Alexander III of Macedon (Alexander The Great) was only 20 years old when he became emperor. At age 30, he had created one of the largest empires in history and most of the standardisation of infrastructure in the world to this day was as a result of his conquests. My father reminded me of this when I turned 30, and before he died, when I turned 40, he always kept telling me that Barrack Obama became President of the USA when he was 48. My father always kept me grounded, and Alexander was one of the reasons why I started a technology business in my early 20s. He was a great inspiration.
In Nigeria, General Yakubu Gowon became Head of State when he was only 32 years old. My uncles were in their 30s when they took over one of the largest banks in the country. Young people taking charge is not new to us. In fact, our civil war started indirectly as a result of soldiers also barely in their 30s who decided to take charge in the 1966 coup.
Taking charge of elections
Femi Taiwo is a young Nigerian in technology who also takes charge of things. His company INITS built the software that the Independent National Electoral Commission (INEC) uses to run Nigerian elections. Femi offered this software free of charge to INEC at a time when people were making billions of Naira from other government contracts. He decided to do it because it is second nature for him to solve problems.
Femi was lucky that INEC had another visionary young person who was in charge of technology at that time. He gave INITS a chance to prove themselves. I am sure that after two successful election cycles now, INITS is ready to scale the software to other African countries.
When we keep saying that the future of Nigeria belongs to the younger people, it is the younger people in technology who believe in getting things done without making excuses or waiting for permission that would probably make the greatest difference. Gbenga Sesan and Sheriff Shittu are other great examples of such people.
Taking charge of talent
Sheriff Shittu is a developer, product manager and serial entrepreneur who had one of the most spectacular entrepreneurship failure stories this year. He was not ashamed to tell the world that he had failed and why he failed. He, however, bounced back from that setback to start the unlikeliest of ventures named “Switch.” As the name implies, Switch helps people to move from other careers to technology. He has already trained and placed his first cohort.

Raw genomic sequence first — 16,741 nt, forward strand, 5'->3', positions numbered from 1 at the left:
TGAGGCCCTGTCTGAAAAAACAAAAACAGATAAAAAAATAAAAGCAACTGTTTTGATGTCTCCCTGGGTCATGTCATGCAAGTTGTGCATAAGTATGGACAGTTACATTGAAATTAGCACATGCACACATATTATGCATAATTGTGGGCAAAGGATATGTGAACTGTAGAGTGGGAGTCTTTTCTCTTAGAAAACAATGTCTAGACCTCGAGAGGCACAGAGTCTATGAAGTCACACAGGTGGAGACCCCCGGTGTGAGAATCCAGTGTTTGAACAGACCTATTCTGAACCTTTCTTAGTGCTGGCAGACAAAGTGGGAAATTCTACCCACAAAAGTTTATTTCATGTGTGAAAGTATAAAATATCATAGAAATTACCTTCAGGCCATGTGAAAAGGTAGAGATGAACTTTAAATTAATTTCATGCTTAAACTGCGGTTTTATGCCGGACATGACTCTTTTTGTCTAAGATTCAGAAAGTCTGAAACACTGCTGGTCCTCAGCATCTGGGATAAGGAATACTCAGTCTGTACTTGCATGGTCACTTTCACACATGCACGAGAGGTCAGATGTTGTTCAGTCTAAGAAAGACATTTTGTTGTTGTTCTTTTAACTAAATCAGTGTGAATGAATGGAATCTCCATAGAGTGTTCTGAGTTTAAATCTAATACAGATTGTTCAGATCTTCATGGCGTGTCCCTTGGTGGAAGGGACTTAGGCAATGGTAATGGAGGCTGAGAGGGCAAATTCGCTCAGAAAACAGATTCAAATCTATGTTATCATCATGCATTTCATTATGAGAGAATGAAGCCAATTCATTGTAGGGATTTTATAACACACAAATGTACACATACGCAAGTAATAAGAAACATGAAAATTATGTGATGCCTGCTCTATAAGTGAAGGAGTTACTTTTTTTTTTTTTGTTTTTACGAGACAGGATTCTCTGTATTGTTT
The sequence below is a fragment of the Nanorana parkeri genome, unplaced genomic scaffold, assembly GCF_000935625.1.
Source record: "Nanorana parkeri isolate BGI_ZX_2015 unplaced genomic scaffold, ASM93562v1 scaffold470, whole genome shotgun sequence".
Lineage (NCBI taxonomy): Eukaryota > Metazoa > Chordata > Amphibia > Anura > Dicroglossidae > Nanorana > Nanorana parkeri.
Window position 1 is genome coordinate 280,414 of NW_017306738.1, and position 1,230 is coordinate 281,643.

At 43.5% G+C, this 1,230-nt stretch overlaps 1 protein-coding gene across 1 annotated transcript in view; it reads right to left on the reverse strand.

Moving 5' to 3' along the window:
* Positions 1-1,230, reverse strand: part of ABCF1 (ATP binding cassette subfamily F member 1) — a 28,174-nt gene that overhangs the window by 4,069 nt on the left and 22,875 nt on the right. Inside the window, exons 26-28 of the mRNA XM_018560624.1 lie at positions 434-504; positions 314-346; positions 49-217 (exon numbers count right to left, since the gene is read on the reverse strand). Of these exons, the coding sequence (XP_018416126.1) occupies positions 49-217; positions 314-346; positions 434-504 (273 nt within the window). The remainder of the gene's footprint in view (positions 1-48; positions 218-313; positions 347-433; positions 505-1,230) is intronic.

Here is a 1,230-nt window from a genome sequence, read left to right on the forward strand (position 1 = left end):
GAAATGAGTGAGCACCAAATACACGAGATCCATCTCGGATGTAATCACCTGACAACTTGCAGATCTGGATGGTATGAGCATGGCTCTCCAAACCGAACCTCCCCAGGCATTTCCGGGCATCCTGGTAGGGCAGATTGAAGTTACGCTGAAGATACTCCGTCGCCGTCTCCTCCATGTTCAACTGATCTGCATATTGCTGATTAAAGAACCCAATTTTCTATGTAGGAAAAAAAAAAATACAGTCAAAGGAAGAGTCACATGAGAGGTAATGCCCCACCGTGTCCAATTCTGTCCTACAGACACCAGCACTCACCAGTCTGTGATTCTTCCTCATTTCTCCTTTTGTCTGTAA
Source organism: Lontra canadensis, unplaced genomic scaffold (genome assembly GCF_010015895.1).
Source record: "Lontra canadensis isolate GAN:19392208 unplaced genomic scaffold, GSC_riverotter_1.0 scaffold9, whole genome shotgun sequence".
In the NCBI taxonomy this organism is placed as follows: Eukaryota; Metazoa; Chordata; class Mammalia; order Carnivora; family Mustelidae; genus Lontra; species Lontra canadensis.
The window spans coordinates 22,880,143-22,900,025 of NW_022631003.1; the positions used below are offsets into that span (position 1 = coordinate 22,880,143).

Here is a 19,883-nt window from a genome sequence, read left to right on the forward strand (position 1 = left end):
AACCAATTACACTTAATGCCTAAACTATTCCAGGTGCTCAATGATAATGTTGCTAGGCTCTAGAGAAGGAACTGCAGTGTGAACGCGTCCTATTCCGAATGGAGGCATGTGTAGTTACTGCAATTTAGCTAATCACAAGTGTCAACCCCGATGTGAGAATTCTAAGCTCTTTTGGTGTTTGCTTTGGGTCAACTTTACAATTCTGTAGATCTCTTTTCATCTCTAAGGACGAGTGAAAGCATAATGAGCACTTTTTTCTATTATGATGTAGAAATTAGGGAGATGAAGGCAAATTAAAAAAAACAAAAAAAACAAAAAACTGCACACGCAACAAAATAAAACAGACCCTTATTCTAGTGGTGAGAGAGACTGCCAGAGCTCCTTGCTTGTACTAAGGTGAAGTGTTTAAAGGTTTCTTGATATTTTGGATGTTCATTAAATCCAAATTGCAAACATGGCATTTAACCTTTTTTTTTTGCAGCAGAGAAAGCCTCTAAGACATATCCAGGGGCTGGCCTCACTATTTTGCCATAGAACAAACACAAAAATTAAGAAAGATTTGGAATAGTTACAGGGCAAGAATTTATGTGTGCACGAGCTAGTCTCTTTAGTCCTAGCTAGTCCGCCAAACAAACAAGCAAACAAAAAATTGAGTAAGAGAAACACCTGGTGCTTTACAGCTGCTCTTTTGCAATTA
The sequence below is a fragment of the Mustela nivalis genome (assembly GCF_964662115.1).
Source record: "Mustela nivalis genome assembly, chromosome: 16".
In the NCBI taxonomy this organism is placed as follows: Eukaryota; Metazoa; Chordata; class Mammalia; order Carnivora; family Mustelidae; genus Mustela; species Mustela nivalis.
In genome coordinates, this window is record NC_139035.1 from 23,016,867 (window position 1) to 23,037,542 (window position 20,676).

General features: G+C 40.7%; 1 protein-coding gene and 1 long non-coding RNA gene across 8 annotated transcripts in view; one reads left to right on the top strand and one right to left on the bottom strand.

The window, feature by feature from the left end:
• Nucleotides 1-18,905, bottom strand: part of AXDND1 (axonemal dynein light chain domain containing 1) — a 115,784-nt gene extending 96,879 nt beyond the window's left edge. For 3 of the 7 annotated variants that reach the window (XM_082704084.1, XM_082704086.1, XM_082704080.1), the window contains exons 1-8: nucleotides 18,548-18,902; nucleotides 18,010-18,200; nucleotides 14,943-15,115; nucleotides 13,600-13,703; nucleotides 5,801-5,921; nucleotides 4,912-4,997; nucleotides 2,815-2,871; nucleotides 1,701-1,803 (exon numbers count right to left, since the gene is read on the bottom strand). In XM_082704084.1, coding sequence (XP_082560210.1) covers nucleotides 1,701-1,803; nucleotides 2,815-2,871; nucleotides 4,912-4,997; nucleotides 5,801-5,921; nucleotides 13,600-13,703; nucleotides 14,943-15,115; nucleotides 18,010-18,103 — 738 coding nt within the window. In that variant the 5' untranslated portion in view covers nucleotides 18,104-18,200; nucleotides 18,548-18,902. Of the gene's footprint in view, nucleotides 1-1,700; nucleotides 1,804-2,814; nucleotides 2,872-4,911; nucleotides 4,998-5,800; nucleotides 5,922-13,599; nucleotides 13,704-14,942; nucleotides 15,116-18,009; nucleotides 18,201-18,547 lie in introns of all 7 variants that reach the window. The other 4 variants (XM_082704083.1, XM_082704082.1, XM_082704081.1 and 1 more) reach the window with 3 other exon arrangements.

Sheriff decided to do this when he discovered that there was a talent gap. Everyone was looking for developers to build software locally, but nobody was training them or would give people coming in from outside technology a chance. There are a lot of individuals who are underemployed or unhappy in their careers while there are a lot of companies looking for talent but cannot afford to train them. Switch bridges this gap with training and placement. Sheriff simply took charge of the situation.
Taking charge of technology policy and regulation
Gbenga Sesan is a legend in the Nigerian technology space, and he has been one of the greatest forces shying away from publicity while getting things done. He has taken on the biggest problems facing technology in Nigeria singlehandedly and keeps fighting to make a difference for the good of all without seeking any personal reward for himself. He is the founder of Paradigm Initiative Nigeria a social impact venture that has done things too numerous to mention. He has mentored and trained more students still in university with the TENT series and went to the slums of Ajegunle to set up a technology training centre.
Once you have a problem and tell Gbenga, he takes it up as his personal battle and does not rest until the problem is solved. He is currently fighting the government on Internet freedom and digital rights. He has personally taken on the National Assembly on the Digital Rights and Freedom Bill. His work on technology policy has support from all the major players globally. Gbenga did not need permission from anyone to take charge and solve these problems.
Taking charge of our future
With people like Femi, Sheriff, Gbenga and others taking on the public sector, talent discovery, policy and regulation we can beat our chests in the technology industry that we are contributing our share to the development of the country without asking for rewards. Progress for all is enough reward. I believe that more self-motivated and mission-driven people like them are still coming and I see a future where more people take charge.
We were discussing the next national census on Twitter recently and asked why the INEC database powered by Femi’s software could not become the basis for an early effort to help government and the private sector tackle the problem of getting accurate demographic data for planning purposes? There are a lot of databases lying around that could be interfaced and aggregated to give a clearer picture of our numbers. We don’t have to wait for a crisis before building something similar to Ushahidi in Kenya. There were many volunteers on the day we had the conversation, and the project is currently undergoing preliminary discussions.
Nigerian technology people are taking charge as individuals. 2017 may be the year we will see them collectively take charge of things as a group, to solve our most pressing problems. The seeds have now been sown. It does not have to be about making a billion dollars. Solving the problems of a 170 million people helps to create the kind of Nigeria where we would all love to live.